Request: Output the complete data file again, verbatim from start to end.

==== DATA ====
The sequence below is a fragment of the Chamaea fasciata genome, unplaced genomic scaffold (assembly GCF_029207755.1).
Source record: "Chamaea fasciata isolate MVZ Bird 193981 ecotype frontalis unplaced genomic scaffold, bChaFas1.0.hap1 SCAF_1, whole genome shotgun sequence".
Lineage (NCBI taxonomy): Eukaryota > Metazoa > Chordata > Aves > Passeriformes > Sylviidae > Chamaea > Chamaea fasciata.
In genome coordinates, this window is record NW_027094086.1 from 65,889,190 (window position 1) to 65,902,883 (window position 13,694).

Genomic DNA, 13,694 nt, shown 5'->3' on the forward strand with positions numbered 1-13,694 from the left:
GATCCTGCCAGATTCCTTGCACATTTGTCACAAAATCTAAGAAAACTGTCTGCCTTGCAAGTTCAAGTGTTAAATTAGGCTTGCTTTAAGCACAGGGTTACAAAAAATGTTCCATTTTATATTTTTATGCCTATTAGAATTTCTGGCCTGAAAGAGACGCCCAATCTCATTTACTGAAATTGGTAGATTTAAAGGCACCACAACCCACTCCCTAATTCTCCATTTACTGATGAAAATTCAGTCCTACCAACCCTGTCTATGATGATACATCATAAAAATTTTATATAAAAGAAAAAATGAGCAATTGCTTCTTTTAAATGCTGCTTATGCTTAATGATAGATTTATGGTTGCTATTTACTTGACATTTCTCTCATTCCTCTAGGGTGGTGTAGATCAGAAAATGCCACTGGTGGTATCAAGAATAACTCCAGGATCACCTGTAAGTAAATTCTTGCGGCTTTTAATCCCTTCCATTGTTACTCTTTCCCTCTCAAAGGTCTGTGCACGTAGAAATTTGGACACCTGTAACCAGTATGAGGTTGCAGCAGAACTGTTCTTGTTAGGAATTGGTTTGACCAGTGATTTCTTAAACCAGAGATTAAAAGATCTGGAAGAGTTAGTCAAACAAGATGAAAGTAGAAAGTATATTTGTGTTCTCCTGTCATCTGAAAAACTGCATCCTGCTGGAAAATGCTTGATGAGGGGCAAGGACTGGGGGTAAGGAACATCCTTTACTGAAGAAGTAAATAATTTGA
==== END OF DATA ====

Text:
The sequence below is a fragment of the Chamaea fasciata genome, unplaced genomic scaffold (assembly GCF_029207755.1).
Source record: "Chamaea fasciata isolate MVZ Bird 193981 ecotype frontalis unplaced genomic scaffold, bChaFas1.0.hap1 SCAF_1, whole genome shotgun sequence".
Lineage (NCBI taxonomy): Eukaryota > Metazoa > Chordata > Aves > Passeriformes > Sylviidae > Chamaea > Chamaea fasciata.
In genome coordinates, this window is record NW_027094086.1 from 65,889,190 (window position 1) to 65,902,883 (window position 13,694).

Genomic DNA, 13,694 nt, shown 5'->3' on the forward strand with positions numbered 1-13,694 from the left:
GATCCTGCCAGATTCCTTGCACATTTGTCACAAAATCTAAGAAAACTGTCTGCCTTGCAAGTTCAAGTGTTAAATTAGGCTTGCTTTAAGCACAGGGTTACAAAAAATGTTCCATTTTATATTTTTATGCCTATTAGAATTTCTGGCCTGAAAGAGACGCCCAATCTCATTTACTGAAATTGGTAGATTTAAAGGCACCACAACCCACTCCCTAATTCTCCATTTACTGATGAAAATTCAGTCCTACCAACCCTGTCTATGATGATACATCATAAAAATTTTATATAAAAGAAAAAATGAGCAATTGCTTCTTTTAAATGCTGCTTATGCTTAATGATAGATTTATGGTTGCTATTTACTTGACATTTCTCTCATTCCTCTAGGGTGGTGTAGATCAGAAAATGCCACTGGTGGTATCAAGAATAACTCCAGGATCACCTGTAAGTAAATTCTTGCGGCTTTTAATCCCTTCCATTGTTACTCTTTCCCTCTCAAAGGTCTGTGCACGTAGAAATTTGGACACCTGTAACCAGTATGAGGTTGCAGCAGAACTGTTCTTGTTAGGAATTGGTTTGACCAGTGATTTCTTAAACCAGAGATTAAAAGATCTGGAAGAGTTAGTCAAACAAGATGAAAGTAGAAAGTATATTTGTGTTCTCCTGTCATCTGAAAAACTGCATCCTGCTGGAAAATGCTTGATGAGGGGCAAGGACTGGGGGTAAGGAACATCCTTTACTGAAGAAGTAAATAATTTGA